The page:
Of all tyrannies, a tyranny sincerely exercised for the good of its victims may be the most oppressive. It would be better to live under robber barons than under omnipotent moral busybodies. The robber baron's cruelty may sometimes sleep, his cupidity may at some point be satiated; but those who torment us for our own good will torment us without end for they do so with the approval of their own conscience.
--C.S. Lewis--

Wednesday, October 14, 2009

Upcoming Elections To Keep An Eye On

In 1993, we had a charismatic new Democratic president (some even called him the first black president), a vocal healthcare debate, and Democratic majorities in the House and Senate. Sound familiar? Well, it should. Many pundits have cited parallels between 1993 and 2009. Conservatives point out that the political revolution of 1994 really began in 1993, when the country became deeply unhappy with the new administration. Further momentum built in the wake of Republican victories in Virginia and New Jersey's gubernatorial races, and the New York city mayoral race. While this year's mayoral race is capturing virtually no attention (the incumbent seems like a safe bet to be re-elected without the blessing of either major party), the New Jersey and Virginia gubernatorial elections are again being cited as a bellwether.

Some caveats do apply. The 1994 Republican sweep was helped immensely by Democratic retirements. Empty seats are harder to defend. There are few Democratic vacancies this time around, but there are plenty of Democratic seats occupied by first-term Representatives. There are also powerful anti-incumbent feelings this time which add fluidity to the mix. Most importantly, in 1993 the Clinton healthcare reforms were soundly defeated and the president himself was an unpopular figure. This time around, we have yet to see what the outcome of healthcare reform will be, and president Obama still has a healthy level of personal popularity.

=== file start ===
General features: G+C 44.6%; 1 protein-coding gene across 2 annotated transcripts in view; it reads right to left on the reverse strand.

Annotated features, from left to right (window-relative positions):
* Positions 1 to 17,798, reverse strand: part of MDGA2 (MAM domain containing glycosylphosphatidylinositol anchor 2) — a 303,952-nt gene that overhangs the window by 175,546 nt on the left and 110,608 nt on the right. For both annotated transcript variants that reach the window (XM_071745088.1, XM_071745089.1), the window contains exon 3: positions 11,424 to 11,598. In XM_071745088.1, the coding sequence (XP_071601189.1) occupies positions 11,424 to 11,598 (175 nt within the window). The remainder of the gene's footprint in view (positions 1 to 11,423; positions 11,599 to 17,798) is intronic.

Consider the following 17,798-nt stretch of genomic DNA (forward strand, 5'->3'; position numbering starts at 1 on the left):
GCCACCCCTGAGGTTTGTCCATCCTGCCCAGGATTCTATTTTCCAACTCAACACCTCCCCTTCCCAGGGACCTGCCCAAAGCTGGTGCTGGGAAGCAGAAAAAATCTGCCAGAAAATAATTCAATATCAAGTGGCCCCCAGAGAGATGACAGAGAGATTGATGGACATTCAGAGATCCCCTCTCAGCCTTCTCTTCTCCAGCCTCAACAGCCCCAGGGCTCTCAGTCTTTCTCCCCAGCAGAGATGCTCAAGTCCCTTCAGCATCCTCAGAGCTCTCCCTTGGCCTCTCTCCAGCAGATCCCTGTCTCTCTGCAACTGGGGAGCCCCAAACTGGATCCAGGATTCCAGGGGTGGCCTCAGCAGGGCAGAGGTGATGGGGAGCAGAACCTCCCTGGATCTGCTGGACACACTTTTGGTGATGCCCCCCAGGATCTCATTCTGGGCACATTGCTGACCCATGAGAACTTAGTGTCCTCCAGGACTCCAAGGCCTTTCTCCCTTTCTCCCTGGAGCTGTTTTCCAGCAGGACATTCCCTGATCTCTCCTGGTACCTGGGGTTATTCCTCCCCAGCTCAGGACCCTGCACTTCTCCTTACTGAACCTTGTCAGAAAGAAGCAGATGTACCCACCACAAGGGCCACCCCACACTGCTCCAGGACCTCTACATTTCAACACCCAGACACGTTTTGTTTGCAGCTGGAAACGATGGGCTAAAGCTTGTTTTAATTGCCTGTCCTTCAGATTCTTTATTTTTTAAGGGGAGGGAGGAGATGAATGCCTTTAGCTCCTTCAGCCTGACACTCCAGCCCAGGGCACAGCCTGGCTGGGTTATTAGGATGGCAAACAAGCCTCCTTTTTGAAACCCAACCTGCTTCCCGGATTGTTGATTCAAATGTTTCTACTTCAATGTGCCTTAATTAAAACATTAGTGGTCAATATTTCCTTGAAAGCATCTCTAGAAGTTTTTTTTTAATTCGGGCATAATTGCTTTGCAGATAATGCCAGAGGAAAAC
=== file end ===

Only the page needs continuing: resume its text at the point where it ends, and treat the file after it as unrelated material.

With all that in mind, I'd like to make some tentative predictions about what the outcomes of three races will tell us. These races are relatively high profile, and run the gamut of winnability for both parties. They are the Virginia and New Jersey gubernatorial races, and the race in California's 10th Congressional district.

The easiest win for Republicans is in Virginia. Virginia is still more red than blue, and Republicans have fielded an excellent candidate. In fact, they are leading in the polls for all three of the top statewide offices. Simply put, if Creigh Deeds were to pull off an upset in this race, the Republican party can kiss any chances to make gains in 2010 goodbye. They would be likely to lose some of their most promising potential challengers who are still on the fence about running, and would definitely see an impact in motivation and fundraising.

Somewhere in the middle lies New Jersey. This state is solid blue, but the incompetence of its current leaders coupled with high unemployment has put it into the mix. Chris Christie was leading handily over Democratic Governor John Corzine until recently. Attack ads from Corzine (he's outspending Christie 3:1), a lethargic Christie campaign, and an unusually strong independent challenger have brought Christie's numbers back down to parity with the governor. Short of a serious scandal breaking out, this is probably as close to a 50-50 race as anything is going to get. If Christie wins, it will be a serious morale boost for a badly discouraged Republican party. Look for every pundit with an "R" next to his name to cite it as proof that a 1994 repeat is in the offing for 2010. It will probably cause some fence-sitters to jump into congressional races they have been considering. Should Christie lose, it will definitely hurt, but not be a fatal blow like Virginia. Democrats will cite it as proof that Republicans are not going to repeat 1994, and Republicans will argue that New Jersey is just too blue a state. The margin of victory will matter most here. If Christie or Corzine squeak out a win, we probably haven't learned much. If either man squashes his opponent, look for good things in his party's future.

Last, but not least, is the California 10th Congressional District. With a large Democratic majority (Ellen Tauscher won re-election in 2008 by 30 points), it is an unlikely place for a Republican to win. However, special elections are tricky things, and the Republicans have recruited a very good candidate in David Harmer. John Garamendi, the state's lieutenant governor, is a fixture in California politics, which is both good and bad. He's seasoned, and knows how to raise funds, but he has a bit of a reputation as an also-ran who went after this seat only because his latest gubernatorial campaign (there have been several) never got off the ground. This election is still almost certain to be a Democratic victory, but if Harmer manages to pull off an upset, incumbent Democrats in red states had better batten down the hatches.